The owner of Tesla Model S told CleanTechnica that an electric car is not only convenient and fast, but also profitable
Why did you decide to purchase an electric car and why did you go with a Tesla Model S?
I was raised protecting the environment, and buying an electric car was an important part in helping to reduce pollution. Back in the ’90s, I bought my first EV, but the technology wasn’t there yet and the experience was rather disappointing. After 2 years I switched back to a normal combustion car. Almost 20 years later, when Nisan introduced the Leaf, I began to gain hope again. But because of my past experience, I wasn’t OK with too much of a compromise.
When the Model S came out, it was the first and only EV that would be capable of meeting my driving needs with very little compromise, only on long trips. Financially, it was a very big stretch for me (all cars I owned before combined were less than the price of my Model S). But I felt it was important to make the switch from oil to electric. Equally important was to support EVs and make them a success.
How long have you had it, how may miles have you driven it, and what do you like about it?
I’ve owned my Model S a little over 5 years now. I have driven 222,000 miles so far. I really enjoy the fact that I am driving on mostly clean electricity and don’t pay anything to the oil industry. This was a long time goal for me. Being a quiet car is another important aspect for me. Our cities are very noisy due to traffic. The car itself is a pure joy to drive and it has turned out to be very reliable. The Model S is a fantastic car without the fact it’s electric. The amount of space and storage is very convenient and helpful for me.
Do you charge mostly at home?
I charge approximately 70% on superchargers and 30% at home. I often drive long distances and superchargers are conveniently placed everywhere I drive.
When you charge outside of the home, has that been fairly easy?
My experience with public charging is mostly positive. Tesla’s own superchargers are as convenient as it gets. You drive up and plug in, it starts charging. No need to activate, press any buttons, no need to pay at a terminal or swipe cards. Almost all other public charging requires setting up accounts with the various networks and using membership cards or their apps. In terms of convenience, it is about the same as pumping gas. So, overall, it’s been pretty good and easy. But, frankly, between charging at home and superchargers, I don’t need anything else. I very rarely find myself needing to charge anywhere else.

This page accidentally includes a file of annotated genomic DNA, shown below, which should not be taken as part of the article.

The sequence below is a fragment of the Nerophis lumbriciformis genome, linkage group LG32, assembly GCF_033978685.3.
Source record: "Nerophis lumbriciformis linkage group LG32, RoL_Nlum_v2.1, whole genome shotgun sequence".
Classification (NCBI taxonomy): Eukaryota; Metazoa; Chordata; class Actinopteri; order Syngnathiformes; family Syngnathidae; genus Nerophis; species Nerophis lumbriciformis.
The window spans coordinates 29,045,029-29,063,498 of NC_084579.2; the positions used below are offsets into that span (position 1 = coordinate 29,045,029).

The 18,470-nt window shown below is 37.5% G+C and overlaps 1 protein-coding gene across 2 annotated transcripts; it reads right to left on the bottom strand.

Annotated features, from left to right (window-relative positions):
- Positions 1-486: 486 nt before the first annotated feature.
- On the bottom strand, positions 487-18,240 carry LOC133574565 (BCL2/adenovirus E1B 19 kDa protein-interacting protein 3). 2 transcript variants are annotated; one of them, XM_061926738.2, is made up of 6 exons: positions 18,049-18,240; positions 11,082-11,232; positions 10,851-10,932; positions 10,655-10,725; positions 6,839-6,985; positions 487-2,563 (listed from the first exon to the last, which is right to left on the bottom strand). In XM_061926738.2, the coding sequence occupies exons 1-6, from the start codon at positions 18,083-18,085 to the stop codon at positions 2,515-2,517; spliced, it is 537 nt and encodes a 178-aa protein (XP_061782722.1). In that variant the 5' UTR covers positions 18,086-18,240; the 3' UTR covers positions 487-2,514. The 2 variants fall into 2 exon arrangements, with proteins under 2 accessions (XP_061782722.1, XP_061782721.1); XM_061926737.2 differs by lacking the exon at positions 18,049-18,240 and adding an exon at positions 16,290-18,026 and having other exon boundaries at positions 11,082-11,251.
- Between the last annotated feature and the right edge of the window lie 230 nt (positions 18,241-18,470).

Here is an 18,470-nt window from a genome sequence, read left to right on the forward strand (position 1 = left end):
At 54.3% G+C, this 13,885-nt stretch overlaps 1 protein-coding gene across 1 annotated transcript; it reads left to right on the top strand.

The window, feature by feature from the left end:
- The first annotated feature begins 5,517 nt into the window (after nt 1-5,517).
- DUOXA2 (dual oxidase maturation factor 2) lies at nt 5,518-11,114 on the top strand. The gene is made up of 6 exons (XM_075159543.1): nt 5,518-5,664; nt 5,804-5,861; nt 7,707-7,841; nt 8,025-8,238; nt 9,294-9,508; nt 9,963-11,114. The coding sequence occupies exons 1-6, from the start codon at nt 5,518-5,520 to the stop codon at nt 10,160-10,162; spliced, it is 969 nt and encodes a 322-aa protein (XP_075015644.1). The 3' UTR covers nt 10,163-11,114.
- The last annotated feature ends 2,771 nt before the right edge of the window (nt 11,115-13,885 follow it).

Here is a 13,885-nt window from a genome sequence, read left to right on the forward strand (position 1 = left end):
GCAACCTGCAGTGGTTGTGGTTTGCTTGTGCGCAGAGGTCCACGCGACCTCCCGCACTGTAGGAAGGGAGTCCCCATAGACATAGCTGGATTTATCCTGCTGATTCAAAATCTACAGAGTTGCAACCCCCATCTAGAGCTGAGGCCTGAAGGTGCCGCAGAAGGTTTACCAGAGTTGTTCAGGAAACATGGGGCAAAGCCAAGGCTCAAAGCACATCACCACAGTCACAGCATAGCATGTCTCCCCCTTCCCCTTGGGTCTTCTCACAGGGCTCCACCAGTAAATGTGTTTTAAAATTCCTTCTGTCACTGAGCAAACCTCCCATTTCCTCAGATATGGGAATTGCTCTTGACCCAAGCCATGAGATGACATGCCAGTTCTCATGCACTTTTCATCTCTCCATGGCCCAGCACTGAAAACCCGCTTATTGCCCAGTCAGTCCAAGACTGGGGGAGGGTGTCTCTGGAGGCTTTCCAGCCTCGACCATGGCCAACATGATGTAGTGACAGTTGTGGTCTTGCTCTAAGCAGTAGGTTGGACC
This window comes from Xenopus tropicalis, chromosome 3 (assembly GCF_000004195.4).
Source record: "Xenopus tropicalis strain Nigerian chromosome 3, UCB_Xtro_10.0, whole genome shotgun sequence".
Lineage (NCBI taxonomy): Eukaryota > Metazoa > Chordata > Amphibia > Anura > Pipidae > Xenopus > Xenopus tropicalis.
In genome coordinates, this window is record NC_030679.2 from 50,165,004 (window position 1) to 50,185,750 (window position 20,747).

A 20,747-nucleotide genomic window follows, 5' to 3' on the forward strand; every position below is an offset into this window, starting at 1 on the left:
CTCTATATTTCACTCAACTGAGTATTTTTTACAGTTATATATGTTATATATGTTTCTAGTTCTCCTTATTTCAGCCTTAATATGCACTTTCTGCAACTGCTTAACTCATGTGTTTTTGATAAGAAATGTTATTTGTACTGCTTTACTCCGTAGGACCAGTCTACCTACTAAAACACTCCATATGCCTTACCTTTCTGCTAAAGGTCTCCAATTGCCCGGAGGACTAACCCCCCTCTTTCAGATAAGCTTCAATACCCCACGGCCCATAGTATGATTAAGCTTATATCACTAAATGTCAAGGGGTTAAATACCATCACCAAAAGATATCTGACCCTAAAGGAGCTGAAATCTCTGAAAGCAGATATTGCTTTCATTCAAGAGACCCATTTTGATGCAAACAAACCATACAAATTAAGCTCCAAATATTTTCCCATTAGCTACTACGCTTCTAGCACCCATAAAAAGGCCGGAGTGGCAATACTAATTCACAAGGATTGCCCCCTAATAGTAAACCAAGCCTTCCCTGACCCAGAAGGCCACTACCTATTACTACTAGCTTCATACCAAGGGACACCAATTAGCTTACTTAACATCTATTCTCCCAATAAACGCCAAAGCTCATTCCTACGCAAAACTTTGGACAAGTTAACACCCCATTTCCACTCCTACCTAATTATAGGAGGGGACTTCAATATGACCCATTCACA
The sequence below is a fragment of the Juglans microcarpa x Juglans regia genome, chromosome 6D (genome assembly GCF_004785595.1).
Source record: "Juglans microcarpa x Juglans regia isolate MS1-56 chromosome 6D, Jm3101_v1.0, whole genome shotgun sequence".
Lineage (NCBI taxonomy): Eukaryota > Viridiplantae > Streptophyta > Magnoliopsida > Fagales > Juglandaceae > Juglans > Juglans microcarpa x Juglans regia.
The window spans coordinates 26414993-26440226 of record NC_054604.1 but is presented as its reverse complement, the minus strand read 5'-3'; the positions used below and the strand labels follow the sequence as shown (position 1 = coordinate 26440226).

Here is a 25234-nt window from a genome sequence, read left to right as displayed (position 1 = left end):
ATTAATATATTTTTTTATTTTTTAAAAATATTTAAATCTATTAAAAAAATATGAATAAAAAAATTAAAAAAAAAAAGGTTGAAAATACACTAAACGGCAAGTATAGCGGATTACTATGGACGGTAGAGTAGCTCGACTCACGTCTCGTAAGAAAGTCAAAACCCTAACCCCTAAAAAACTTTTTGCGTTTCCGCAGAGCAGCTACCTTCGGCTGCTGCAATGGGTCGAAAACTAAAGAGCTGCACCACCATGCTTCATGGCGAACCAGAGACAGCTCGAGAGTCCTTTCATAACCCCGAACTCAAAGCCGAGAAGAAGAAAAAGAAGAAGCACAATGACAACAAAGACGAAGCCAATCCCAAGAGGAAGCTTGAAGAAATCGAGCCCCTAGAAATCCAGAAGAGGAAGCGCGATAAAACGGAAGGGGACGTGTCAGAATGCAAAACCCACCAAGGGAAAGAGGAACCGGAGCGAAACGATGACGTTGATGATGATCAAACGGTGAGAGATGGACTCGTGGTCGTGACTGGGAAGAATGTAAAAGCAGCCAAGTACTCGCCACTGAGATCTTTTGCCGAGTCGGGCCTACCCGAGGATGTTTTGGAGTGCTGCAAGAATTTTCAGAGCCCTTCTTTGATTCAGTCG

About how many trips over 200 miles have you taken?
Probably several hundred. About once a week I have a very busy day where I drive more than 200 miles. A few times a month I take trips that are 300–500 miles. About 50 trips were 1,000 miles or longer.
Do you prefer driving the Model S over a gas-powered car? If so, why?
Absolutely. The way an EV drives is so much better, smoother, easier, and nicer compared to a combustion engine car. The perfectly smooth drivetrain, the lack of noise and vibration from an engine, the abundance of power, and the instant throttle response make it such a joy to drive. All three of my girls learned to drive in both the Tesla and in normal gas cars. All of them prefer to drive the Tesla and agree that it is much easier to drive. After driving an EV, a gas car feels like an outdated old machine.
Is it more comfortable or as comfortable compared with a gas-powered car on long trips?
With an EV you have to plan trips a little, where you have to stop and charge, but at this point in time there are so many chargers that it’s not a worry any more. Especially superchargers are covering almost every major travel road across the US. Tesla cars will automatically plan all charging stops and estimate times spent at each. It couldn’t be more easy. Charging stops can add time to your total trip, but it depends on what your driving habits are on longer road trips. Some like to drive for many hours straight, others prefer to take breaks and get out of the car for a bit. It is important to recognize how fast EV and charging technology improves. For example, a Model 3 needs less than half the time to stop and charge compared to my 5-year-old Model S. It also has more range, allowing it to make fewer stops. I found I arrive more relaxed and feeling better having taken several charging breaks rather than driving straight for 6 hours.